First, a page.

Fantasy Pool Look: Post-trade impact, Part 2

Wednesday, FPL reviewed eight of the 16 players whose fantasy value changed the most as a result of being traded in the week leading up to the deadline. Time to look at the other eight.

Cody Hodgson to Buffalo
As far as backlash goes, from a fantasy hockey writer’s perspective, I’m pretty certain Vancouver fans are as ruthless as anyone out there, so I’ll choose my words carefully. Hodgson is a skilled hockey player with lots of upside and very good hockey sense. He’s also having a good rookie season. But let’s be honest – 40 points will be a push, so let’s not hold a parade in his honor. He also has a history of injuries over the past three years, which makes me wary as a fantasy owner. And finally: skill, hockey sense, in his 20s and with some upside? Sounds like I just described Tyler Ennis, Nathan Gerbe, Derek Roy, Thomas Vanek, etc. So Hodgson won’t waltz into a better depth chart situation in Buffalo. The bottom line is, for the short term, Hodgson’s value will suffer, but three years from now his value will benefit from this move.

Jack Johnson to Columbus
Whoops. His minus-4 after two games says it all. Johnson is probably going to be a top defenseman in the NHL, but it won’t happen for several years. The team will have growing pains as it goes back to the drawing board and JJ will share them.

Zack Kassian to Vancouver
This was a good trade for both teams, but I favor Vancouver’s side (there, that should placate any Canucks fans upset with me for my thoughts on Hodgson). Kassian may not have quite the same upside as Hodgson, but it’s closer than you think. And Kassian has much-needed size. He’ll produce at a 40-point pace, at the very least, for the next several years and is a fantastic dark horse for your playoff pool. When he hits his mid-20s, watch out. He could surprise you with the sudden jump in offense.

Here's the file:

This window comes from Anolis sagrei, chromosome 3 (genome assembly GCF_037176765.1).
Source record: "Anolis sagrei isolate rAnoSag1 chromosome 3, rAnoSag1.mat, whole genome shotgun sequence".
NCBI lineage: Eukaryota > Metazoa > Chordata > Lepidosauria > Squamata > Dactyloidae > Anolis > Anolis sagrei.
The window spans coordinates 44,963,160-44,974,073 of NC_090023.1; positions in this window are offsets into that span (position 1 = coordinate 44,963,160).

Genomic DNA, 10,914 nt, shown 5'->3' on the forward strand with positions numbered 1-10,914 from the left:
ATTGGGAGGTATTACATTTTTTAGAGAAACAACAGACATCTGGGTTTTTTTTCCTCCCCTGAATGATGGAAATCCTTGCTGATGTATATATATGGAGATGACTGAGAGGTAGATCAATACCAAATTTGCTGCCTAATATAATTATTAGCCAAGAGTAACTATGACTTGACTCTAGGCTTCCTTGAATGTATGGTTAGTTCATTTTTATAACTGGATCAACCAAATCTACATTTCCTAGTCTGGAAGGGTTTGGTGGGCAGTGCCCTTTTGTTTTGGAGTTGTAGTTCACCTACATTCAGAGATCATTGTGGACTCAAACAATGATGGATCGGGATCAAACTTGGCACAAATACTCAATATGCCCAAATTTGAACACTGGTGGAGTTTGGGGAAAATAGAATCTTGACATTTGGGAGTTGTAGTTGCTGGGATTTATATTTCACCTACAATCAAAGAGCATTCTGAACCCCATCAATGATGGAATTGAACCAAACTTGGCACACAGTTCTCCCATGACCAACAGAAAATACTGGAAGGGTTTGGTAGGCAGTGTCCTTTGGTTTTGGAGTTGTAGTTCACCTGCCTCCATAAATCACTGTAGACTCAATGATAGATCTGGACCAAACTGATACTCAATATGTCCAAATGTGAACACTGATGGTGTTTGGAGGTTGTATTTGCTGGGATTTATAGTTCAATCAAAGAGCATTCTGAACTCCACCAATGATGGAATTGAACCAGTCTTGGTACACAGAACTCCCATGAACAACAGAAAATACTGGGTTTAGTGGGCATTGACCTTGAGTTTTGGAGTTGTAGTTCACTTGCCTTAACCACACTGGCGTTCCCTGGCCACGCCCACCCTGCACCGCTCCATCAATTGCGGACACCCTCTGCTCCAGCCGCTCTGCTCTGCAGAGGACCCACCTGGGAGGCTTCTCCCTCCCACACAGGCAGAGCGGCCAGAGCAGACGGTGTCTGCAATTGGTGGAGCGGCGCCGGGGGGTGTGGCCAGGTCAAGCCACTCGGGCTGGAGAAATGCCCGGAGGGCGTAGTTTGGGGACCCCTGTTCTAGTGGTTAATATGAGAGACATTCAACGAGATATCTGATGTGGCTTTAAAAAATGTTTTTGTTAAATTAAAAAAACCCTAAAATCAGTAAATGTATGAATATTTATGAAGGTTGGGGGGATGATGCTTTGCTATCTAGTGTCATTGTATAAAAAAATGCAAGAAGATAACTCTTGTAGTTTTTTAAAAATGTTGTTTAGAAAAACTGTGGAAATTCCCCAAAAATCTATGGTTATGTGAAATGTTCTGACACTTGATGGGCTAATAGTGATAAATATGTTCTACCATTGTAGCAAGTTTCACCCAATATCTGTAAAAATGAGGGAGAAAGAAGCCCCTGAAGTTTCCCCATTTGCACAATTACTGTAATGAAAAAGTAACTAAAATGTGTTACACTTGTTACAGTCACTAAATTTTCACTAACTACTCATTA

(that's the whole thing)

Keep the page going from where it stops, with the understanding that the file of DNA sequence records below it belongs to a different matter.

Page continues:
Andrei Kostitsyn to Nashville
I can’t speak for the long term, because the M.O. for the Kostitsyn brothers is pretty well established as “inconsistent.” But for the short term, Kostitsyn looks like a good bet to really start to roll. Give him a few games to learn the system, as his brother Sergei needed. But then in the final 10 games of the season I wouldn’t be shocked to see Andrei tally 10 points. And he, too, makes a great playoff dark horse. An unrestricted free agent in the summer, he’s gotta earn that next contract.

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Kyle Quincey to Detroit
Quincey is a player who has faded in the second half – I don’t think a change of scenery will fix that. And in Detroit, a team with so many options for its power play, I don’t see Quincey producing numbers next season, either.

Antoine Vermette to Phoenix
Vermette is not a first-line center, but this is the second straight team he has gone to that desperately needs one. So the opportunity is there – again – for success. Now in his eighth season, we know what we’re getting in Vermette: an on-again, off-again player who will get you 40 points one year, 60 points the next. Obviously, this is a 40-point year…and no new environment is going to change that. But I really like the outlook for next season in terms of a “buy low” opportunity. And I wouldn’t rule out a 14-points-in-18-games type of finish to this season.

Wojtek Wolski to Florida
What a great fit for Wolski. This is a team that has turned a few “maybe” offensive players into “wow.” Tomas Fleischmann and Kris Versteeg have done very well there, as have Marcel Goc and, lately, Sean Bergenheim. On the downside, Scottie Upshall has faltered, but that could be due to injury. Wolski is an offensive talent. Soft? Inconsistent? Sure. That doesn’t fit in at all with John Tortorella and getting Wolski to change is just forcing a square peg into a round hole. Florida should use his skill and take him for what he is. So far, on the third line, he has two points in three games. If he can work his way up to a top line, look out.

Marek Zidlicky to New Jersey
Zidlicky is having a tough year. He went from being a very talented offensive defenseman to a liability on defense and almost zero help on offense. How does this happen in the span of a year? Much like with Jonathan Cheechoo, the injuries have added up. In the meantime, Matt Taormina – who was on a bit of a roll before the trade – continues to sit in the press box.

Darryl Dobbs’ Fantasy Pool Look is an in-depth presentation of player trends, injuries and much more as it pertains to rotisserie pool leagues. Also, get the top 300 roto-player rankings on the first of every month in THN’s Fantasy section. Do you have a question about fantasy hockey? Send it to the Fantasy Mailbag.

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